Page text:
I, after years, am leaving the New York Times. I have been a huge advocate of the paper in the past, but due to their absurdly laughable and unfortunate level of customer service, I will no longer be a customer or advocate.
“We’re sorry for your inconvenience.”
I understand your reflexive response.
We all respond in the same way upon ‘getting caught.’
Some philosophers may agree.
But, in business and relating with people, it’s important to be who you say and act on sounded intentions.
The New York Times, my friends, though nurturing a relationship with me for YEARS,
spanning back to my younger days, sometimes, has no time to deliver my paper as promised.
Tuesday went by with no paper…
And Wednesday too.
Thursday, NY Times doesn’t care about you.
(Maybe?) Friday, we’ll be back in love.
It’s cool, lovers. All you need to do, to bewitch me again, to do that thing you do, is to say:
“Oh, we’re sorry, Mr. (awkward moment on phone when customer service provider slaughters last name) Pensabene (‘Pensa bene’ means, ‘think well.’ But of course, it does (haughty laugh); I read your paper!)
What if I told you, there are ways to build a brand, to continue building, even when you’ve become so studly, you don’t (really) have to try hard any longer?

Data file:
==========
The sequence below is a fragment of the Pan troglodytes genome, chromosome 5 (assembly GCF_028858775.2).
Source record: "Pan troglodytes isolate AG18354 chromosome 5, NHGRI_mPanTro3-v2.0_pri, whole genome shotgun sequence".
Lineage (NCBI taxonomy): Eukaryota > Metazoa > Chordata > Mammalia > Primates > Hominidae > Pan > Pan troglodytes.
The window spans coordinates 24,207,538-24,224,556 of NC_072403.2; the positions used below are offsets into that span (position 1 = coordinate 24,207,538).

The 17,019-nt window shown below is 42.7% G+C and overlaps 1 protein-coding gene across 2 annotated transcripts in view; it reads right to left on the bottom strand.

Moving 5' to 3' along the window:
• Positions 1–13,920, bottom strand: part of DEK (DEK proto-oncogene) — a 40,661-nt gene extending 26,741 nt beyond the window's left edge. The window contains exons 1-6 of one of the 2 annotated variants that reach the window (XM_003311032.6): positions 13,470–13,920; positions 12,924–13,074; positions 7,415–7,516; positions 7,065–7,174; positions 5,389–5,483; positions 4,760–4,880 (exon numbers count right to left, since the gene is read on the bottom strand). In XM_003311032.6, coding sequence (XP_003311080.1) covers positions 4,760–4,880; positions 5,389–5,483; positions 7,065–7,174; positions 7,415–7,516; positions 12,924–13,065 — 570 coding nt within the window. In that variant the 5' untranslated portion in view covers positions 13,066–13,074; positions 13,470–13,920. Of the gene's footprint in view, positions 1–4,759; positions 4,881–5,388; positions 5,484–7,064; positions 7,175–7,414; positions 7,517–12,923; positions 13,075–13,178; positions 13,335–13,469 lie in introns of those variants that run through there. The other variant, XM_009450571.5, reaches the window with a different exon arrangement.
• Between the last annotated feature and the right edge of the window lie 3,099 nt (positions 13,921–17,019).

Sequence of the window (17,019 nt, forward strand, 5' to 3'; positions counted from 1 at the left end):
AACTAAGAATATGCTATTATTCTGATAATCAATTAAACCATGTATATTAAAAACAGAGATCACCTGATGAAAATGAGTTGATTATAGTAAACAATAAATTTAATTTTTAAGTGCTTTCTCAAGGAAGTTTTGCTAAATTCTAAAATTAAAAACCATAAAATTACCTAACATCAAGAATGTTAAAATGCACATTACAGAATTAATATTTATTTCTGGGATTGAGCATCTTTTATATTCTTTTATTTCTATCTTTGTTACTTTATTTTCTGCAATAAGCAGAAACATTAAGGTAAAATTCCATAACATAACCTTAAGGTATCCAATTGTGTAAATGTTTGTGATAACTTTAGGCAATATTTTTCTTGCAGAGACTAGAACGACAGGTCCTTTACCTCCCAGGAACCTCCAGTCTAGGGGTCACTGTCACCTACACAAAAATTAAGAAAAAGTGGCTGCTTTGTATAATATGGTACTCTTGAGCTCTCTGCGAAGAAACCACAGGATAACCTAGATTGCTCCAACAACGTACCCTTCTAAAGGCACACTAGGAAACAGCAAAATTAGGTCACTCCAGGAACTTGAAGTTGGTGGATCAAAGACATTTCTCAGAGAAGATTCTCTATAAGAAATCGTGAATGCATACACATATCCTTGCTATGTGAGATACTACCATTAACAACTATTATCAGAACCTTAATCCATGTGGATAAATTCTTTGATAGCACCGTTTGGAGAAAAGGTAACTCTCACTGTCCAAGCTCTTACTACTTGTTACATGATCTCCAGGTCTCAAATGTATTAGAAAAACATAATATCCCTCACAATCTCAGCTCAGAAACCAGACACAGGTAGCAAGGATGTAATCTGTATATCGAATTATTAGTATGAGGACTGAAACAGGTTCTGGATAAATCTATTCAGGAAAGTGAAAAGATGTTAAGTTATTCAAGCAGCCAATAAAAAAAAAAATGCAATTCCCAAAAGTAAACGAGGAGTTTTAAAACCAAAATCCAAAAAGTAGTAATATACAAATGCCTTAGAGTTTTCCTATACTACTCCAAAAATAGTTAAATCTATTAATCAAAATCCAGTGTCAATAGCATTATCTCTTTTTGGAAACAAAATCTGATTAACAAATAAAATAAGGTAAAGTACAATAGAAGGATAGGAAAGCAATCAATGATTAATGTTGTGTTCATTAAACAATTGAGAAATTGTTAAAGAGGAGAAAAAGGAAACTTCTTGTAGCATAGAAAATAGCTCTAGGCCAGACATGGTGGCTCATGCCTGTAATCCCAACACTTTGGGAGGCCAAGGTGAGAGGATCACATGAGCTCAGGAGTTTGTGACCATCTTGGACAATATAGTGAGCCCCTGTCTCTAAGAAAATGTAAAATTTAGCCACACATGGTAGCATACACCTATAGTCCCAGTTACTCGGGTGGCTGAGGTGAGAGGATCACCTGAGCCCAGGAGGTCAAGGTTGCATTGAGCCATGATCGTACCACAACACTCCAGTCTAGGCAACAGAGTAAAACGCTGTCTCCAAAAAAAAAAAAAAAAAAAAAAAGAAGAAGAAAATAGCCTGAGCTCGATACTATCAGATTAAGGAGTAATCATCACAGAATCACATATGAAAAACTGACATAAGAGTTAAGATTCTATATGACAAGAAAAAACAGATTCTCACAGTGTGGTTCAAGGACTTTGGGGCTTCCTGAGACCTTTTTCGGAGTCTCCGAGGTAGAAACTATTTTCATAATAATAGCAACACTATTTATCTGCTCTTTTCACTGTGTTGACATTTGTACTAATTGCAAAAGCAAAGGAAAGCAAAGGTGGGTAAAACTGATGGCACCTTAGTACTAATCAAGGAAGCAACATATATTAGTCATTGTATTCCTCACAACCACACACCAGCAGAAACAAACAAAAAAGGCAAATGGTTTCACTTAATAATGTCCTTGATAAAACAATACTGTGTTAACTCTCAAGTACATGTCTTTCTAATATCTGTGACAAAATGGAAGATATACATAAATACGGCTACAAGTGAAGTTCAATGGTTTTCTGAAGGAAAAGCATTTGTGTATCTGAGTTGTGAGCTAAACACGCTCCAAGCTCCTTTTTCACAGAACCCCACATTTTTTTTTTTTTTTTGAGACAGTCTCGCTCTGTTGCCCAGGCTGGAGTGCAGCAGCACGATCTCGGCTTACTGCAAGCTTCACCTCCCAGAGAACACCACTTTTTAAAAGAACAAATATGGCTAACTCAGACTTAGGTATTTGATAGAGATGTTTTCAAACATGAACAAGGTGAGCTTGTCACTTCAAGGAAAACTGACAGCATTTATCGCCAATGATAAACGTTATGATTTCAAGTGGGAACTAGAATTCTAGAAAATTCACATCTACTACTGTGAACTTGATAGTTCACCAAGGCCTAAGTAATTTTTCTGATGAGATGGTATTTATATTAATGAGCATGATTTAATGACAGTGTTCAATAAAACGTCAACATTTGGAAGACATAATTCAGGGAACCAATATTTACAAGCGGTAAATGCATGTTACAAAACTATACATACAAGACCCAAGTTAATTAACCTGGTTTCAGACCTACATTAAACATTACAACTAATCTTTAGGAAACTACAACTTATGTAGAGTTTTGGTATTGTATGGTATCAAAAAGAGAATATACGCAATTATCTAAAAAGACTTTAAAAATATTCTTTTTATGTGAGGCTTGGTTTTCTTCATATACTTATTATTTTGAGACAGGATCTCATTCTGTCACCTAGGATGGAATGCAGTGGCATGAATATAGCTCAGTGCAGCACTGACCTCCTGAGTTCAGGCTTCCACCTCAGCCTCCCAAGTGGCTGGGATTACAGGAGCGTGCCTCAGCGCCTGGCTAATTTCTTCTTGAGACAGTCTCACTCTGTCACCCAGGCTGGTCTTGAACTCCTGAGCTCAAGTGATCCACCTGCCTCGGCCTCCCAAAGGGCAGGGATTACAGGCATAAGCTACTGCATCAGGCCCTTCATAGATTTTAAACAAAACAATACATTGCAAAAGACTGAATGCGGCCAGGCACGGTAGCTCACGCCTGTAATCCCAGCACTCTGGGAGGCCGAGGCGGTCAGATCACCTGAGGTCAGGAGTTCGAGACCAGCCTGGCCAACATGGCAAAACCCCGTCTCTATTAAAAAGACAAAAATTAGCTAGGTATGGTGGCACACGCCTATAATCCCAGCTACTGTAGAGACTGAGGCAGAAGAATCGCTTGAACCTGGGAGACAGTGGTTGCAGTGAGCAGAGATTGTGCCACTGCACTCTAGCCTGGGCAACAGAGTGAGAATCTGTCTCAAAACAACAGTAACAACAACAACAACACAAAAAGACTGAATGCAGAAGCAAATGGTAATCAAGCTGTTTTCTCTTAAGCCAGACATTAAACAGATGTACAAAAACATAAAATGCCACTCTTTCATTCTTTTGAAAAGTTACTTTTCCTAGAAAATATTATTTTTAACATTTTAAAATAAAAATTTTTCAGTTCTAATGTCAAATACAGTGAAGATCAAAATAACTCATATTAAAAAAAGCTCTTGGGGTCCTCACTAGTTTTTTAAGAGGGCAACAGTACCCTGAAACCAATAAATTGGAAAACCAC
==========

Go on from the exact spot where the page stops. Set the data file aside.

Perhaps you need a refresher of what it was like to be a smaller brand.
You see, if Anthony doesn’t provide what’s promised to his clients after one, two, three days…, he doesn’t get paid.
Furthermore, it makes him look bad.
It makes his brand look bad.
He may lose the client.
That client may tell others about my inefficiencies.
I can’t afford to take mulligans.
NY Times, remember?
It comes down to this:
Show > Tell
Talk is cheap.
Action speaks louder; because, it’s harder to actually do, requiring effort.
Do real things. That’s how you make an impact.
Of course, I’m picking on you, NY Times; because, we’re old mates.
This is just a friendly reminder that talk is cheap.
For example, it’s very easy to call one self a friend, all you need to do is say it out loud, write it, etc.
I say Moztato, you say…
Let’s use a personal example. There are some people in the industry, in life, deeming themselves ‘concerned’ friends of mine.
I’m not really sure how to define such, but I tell you what – this person makes an impression.
and Bill, my friend in name and deed, was curious.
Though it may have physically taken him under a minute to think of me, type, and hit send, it makes a big impact.
I know the New York Times has no time to stray from their daily pursuits of making money, to ask how my date went, but if they took a minute out of their money-making machine to stop and look around, they may learn something from how Bill Rowland exercised his minute.
Real people/brands do real things.